Live Concert Setlists
One of the cool things about Twitter that I like is how it is an open system that is in real time, meaning you can literally read anything (almost) anyone posted, and read it seconds after they posted it. (There is an option to make your tweets “private”, protecting yourself from everyone but your followers, but I don’t utilize that feature.) This makes it a great tool for real time communication during events; Twitter has been been used to great benefit during political elections, natural disasters…and live concerts.
Today was a busy day: church early in the morning, followed by Caribou with friends, then a wedding, a reception, volleyball, and Green Mill with friends. And at the same time, U2 was going to be performing their third and final night in Argentina. And through the wonder of Twitter, I was able to both follow along with and catch up with the concert in real time. Every concert this past tour, over the last two years, has been live tweeted from the show, the setlist being available as soon as it happens. And, since Twitter allows photos and video, you can hear a song mere minutes after the band performs it.
That’s one of the reasons why I love Twitter so much over other social media channels such as Facebook.
A occasional downside to following live concert setlists on Twitter is that users who submit setlists will also add their own commentary. This is great if you are in agreement with the person’s comments, and utterly infuriating when you aren’t. There is a sizable older group of U2 fans on Twitter who are ecstatic that U2 is performing so many older songs again such as Pride (In the Name of Love) and Mothers of the Disappeared, as well as newer material from 2000’s All That You Can’t Leave Behind album. This is infuriating to me because this was supposed to be the U2 tour in support of their most recent album, 2009’s No Line on the Horizon, which in my mind is the best U2 album since 1997’s Pop, while All That You Can’t Leave Behind ranks near the bottom of their albums in terms of quality.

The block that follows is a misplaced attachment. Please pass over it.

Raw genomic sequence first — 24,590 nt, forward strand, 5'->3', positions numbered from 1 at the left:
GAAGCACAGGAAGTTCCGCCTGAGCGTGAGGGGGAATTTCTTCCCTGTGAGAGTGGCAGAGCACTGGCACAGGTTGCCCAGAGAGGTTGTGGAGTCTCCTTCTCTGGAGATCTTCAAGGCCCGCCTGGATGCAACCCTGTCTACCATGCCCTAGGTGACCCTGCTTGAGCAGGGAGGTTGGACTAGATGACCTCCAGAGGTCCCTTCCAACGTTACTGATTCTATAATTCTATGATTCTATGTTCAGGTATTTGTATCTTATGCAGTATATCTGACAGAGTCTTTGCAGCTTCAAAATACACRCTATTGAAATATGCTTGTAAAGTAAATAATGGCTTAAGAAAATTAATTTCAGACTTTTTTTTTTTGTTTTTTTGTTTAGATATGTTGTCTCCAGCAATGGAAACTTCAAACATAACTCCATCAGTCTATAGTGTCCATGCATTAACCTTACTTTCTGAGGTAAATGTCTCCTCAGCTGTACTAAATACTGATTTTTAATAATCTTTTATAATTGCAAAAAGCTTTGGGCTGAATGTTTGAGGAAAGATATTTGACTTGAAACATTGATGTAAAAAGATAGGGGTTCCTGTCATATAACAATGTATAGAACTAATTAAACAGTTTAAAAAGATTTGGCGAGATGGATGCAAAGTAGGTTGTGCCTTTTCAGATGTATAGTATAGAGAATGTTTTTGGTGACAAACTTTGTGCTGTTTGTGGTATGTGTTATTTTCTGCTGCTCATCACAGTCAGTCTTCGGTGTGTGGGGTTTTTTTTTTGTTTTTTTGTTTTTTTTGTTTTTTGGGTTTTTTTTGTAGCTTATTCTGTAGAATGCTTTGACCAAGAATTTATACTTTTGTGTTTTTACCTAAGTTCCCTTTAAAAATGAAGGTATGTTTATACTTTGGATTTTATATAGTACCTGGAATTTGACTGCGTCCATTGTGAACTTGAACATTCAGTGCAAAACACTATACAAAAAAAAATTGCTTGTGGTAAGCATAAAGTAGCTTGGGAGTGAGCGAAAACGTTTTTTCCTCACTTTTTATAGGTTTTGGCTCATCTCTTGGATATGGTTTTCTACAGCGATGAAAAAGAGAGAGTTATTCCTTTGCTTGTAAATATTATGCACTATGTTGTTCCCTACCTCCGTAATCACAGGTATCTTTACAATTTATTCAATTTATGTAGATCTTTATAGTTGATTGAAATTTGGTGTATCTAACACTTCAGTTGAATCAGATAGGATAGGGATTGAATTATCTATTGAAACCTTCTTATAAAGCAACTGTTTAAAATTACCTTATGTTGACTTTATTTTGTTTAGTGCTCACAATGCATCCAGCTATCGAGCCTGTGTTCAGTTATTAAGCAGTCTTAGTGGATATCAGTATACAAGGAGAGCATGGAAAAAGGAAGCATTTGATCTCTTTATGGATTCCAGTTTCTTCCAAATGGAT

And tonight, following the live setlist, there was a clear division between people pissed that the band only played 3 songs from the new album (2, actually, the remix shouldn’t count) while playing up to 6 songs from a far inferior album! An album that contains the two worst U2 songs ever written, Stuck In a Moment (You Can’t Get Out Of) and Wild Honey. Absolutely terrible songs.
And it is especially frustrating when certain older members on Twitter simply say “that is your opinion” as if to say that all quality of music is subjective and that there are no objective standards of musical quality. The vast majority of U2 fans agree with me, yet we are somehow in the wrong.
Right now, U2 is touring not for the fans, but for the cash, and that sucks. I applaud them for digging deeper into their catalog and adding one or two songs; the tour was growing stale and needed fresher material. But please, U2, support your two greatest artistic achievements in the last 15 years; quit acting like only the money albums exist.
Twitter is awesome. Older U2 fans can be frustrating.